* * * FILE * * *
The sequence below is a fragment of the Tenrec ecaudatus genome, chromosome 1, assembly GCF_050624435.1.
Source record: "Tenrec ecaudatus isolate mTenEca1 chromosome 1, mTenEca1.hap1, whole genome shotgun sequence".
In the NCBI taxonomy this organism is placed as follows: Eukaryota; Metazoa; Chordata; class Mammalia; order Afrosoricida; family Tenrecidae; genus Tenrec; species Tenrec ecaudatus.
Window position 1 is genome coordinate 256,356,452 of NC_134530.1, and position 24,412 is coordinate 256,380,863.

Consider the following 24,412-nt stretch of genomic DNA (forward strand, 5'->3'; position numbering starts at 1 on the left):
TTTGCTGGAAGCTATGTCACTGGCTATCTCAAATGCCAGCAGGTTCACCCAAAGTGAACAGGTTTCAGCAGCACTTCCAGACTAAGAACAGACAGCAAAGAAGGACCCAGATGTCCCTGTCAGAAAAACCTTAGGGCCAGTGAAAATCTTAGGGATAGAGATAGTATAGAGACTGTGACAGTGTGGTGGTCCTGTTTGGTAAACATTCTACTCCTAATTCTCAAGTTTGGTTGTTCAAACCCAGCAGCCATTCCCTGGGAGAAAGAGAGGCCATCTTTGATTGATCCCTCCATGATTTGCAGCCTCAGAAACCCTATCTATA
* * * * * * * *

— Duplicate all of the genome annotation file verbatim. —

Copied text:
The sequence below is a fragment of the Tenrec ecaudatus genome, chromosome 1, assembly GCF_050624435.1.
Source record: "Tenrec ecaudatus isolate mTenEca1 chromosome 1, mTenEca1.hap1, whole genome shotgun sequence".
In the NCBI taxonomy this organism is placed as follows: Eukaryota; Metazoa; Chordata; class Mammalia; order Afrosoricida; family Tenrecidae; genus Tenrec; species Tenrec ecaudatus.
Window position 1 is genome coordinate 256,356,452 of NC_134530.1, and position 24,412 is coordinate 256,380,863.

Consider the following 24,412-nt stretch of genomic DNA (forward strand, 5'->3'; position numbering starts at 1 on the left):
TTTGCTGGAAGCTATGTCACTGGCTATCTCAAATGCCAGCAGGTTCACCCAAAGTGAACAGGTTTCAGCAGCACTTCCAGACTAAGAACAGACAGCAAAGAAGGACCCAGATGTCCCTGTCAGAAAAACCTTAGGGCCAGTGAAAATCTTAGGGATAGAGATAGTATAGAGACTGTGACAGTGTGGTGGTCCTGTTTGGTAAACATTCTACTCCTAATTCTCAAGTTTGGTTGTTCAAACCCAGCAGCCATTCCCTGGGAGAAAGAGAGGCCATCTTTGATTGATCCCTCCATGATTTGCAGCCTCAGAAACCCTATCTATA